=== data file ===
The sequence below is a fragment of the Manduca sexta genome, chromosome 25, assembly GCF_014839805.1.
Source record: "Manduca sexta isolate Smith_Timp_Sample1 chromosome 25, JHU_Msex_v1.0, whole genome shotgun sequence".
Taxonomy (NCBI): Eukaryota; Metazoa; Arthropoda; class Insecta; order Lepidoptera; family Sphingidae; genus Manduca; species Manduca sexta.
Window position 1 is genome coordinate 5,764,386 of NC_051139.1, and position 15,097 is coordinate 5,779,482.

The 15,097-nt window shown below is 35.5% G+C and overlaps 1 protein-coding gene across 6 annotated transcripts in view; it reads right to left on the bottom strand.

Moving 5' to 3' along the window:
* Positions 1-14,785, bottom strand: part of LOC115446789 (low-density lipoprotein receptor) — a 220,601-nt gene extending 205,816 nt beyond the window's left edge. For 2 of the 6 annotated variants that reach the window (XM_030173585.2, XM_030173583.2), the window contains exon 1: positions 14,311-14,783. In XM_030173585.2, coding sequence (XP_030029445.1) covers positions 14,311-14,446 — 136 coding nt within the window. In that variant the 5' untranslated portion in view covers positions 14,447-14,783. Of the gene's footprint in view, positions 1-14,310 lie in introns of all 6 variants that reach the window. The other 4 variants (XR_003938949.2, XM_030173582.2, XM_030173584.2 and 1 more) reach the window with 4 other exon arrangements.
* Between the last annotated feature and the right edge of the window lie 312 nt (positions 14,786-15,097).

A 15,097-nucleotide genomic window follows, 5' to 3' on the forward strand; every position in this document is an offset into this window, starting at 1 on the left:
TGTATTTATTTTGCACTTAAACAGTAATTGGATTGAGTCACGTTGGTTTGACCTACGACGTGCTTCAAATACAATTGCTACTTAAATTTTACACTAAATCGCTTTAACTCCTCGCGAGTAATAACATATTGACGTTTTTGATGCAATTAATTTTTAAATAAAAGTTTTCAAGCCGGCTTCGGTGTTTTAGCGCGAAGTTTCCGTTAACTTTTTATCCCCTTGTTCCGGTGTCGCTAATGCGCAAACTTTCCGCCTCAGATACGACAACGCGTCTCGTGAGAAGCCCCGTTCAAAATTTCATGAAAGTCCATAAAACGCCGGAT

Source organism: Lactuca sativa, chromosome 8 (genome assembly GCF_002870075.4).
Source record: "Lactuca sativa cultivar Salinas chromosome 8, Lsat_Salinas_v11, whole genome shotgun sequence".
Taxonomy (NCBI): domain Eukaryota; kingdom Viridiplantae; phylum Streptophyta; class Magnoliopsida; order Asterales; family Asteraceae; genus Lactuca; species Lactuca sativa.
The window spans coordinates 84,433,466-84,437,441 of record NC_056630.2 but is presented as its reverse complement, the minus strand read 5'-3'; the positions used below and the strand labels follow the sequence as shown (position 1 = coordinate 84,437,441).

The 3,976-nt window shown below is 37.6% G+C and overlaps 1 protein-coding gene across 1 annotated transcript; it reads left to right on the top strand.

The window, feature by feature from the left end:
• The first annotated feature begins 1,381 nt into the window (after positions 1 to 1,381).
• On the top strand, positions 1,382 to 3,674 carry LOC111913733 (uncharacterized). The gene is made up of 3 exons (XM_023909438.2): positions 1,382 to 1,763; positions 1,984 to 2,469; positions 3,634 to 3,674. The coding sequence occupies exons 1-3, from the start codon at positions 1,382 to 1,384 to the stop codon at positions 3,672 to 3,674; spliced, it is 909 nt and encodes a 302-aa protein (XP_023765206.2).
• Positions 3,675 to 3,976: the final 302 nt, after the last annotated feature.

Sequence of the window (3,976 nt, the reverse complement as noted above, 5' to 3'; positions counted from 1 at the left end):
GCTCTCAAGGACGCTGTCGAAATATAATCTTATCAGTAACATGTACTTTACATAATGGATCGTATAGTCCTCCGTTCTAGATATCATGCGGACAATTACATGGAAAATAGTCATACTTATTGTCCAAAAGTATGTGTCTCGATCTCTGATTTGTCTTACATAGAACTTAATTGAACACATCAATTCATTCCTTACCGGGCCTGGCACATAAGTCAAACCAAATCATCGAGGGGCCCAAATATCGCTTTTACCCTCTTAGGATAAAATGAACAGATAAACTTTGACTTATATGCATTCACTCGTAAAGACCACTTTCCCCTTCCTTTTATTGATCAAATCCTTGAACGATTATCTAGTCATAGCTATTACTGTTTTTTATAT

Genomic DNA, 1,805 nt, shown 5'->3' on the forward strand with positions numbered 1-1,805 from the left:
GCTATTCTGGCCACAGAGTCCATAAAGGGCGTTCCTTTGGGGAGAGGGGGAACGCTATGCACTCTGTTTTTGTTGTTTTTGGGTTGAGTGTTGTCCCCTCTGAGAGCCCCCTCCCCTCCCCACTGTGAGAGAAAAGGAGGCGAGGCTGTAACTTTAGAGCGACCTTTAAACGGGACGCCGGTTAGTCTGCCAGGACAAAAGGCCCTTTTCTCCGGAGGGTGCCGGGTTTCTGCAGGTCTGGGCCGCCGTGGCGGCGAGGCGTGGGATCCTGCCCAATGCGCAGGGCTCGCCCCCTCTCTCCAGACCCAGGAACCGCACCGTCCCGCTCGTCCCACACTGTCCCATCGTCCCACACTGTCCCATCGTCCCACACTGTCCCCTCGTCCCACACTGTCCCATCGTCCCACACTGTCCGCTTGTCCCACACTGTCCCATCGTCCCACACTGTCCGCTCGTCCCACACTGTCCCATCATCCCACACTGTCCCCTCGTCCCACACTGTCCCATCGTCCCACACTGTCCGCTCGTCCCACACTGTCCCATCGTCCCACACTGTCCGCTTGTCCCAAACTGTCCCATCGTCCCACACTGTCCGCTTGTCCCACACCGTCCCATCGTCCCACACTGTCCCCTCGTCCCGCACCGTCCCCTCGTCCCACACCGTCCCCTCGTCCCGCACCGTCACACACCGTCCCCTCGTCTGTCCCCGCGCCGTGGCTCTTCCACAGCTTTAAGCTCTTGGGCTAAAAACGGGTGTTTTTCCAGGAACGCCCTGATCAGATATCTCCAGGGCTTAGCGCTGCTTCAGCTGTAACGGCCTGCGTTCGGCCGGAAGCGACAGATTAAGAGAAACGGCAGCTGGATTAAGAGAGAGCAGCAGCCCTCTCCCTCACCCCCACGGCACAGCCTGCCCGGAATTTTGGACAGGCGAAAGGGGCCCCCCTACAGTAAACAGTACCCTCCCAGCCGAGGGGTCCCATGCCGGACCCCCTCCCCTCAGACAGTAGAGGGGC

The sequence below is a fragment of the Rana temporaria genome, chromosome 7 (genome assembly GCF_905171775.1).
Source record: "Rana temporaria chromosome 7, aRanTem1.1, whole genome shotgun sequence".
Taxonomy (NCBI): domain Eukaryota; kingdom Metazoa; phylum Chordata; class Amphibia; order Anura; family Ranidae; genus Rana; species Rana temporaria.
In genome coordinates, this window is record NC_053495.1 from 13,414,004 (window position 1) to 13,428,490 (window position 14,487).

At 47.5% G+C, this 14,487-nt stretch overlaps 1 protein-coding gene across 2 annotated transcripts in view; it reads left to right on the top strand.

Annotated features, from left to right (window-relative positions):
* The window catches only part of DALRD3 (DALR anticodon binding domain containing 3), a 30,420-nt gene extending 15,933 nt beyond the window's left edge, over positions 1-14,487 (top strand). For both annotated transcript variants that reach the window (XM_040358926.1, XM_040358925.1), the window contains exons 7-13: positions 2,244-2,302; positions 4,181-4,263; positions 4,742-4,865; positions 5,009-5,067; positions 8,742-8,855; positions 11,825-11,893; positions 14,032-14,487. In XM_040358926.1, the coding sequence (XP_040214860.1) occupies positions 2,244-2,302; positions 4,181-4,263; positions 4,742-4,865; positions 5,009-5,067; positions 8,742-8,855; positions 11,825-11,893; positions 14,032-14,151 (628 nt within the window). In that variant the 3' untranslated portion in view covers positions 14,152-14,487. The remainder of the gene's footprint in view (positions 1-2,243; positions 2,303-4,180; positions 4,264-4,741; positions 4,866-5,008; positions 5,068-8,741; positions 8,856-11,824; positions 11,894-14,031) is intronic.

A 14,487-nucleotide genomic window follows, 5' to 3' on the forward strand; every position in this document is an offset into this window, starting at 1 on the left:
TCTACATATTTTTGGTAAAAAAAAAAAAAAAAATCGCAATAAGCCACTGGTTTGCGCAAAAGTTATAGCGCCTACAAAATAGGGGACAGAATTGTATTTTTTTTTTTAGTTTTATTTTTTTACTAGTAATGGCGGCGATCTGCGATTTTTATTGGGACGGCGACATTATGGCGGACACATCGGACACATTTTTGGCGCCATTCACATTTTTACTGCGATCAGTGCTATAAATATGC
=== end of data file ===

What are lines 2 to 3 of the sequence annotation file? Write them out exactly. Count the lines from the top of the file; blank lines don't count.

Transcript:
Source record: "Manduca sexta isolate Smith_Timp_Sample1 chromosome 25, JHU_Msex_v1.0, whole genome shotgun sequence".
Taxonomy (NCBI): Eukaryota; Metazoa; Arthropoda; class Insecta; order Lepidoptera; family Sphingidae; genus Manduca; species Manduca sexta.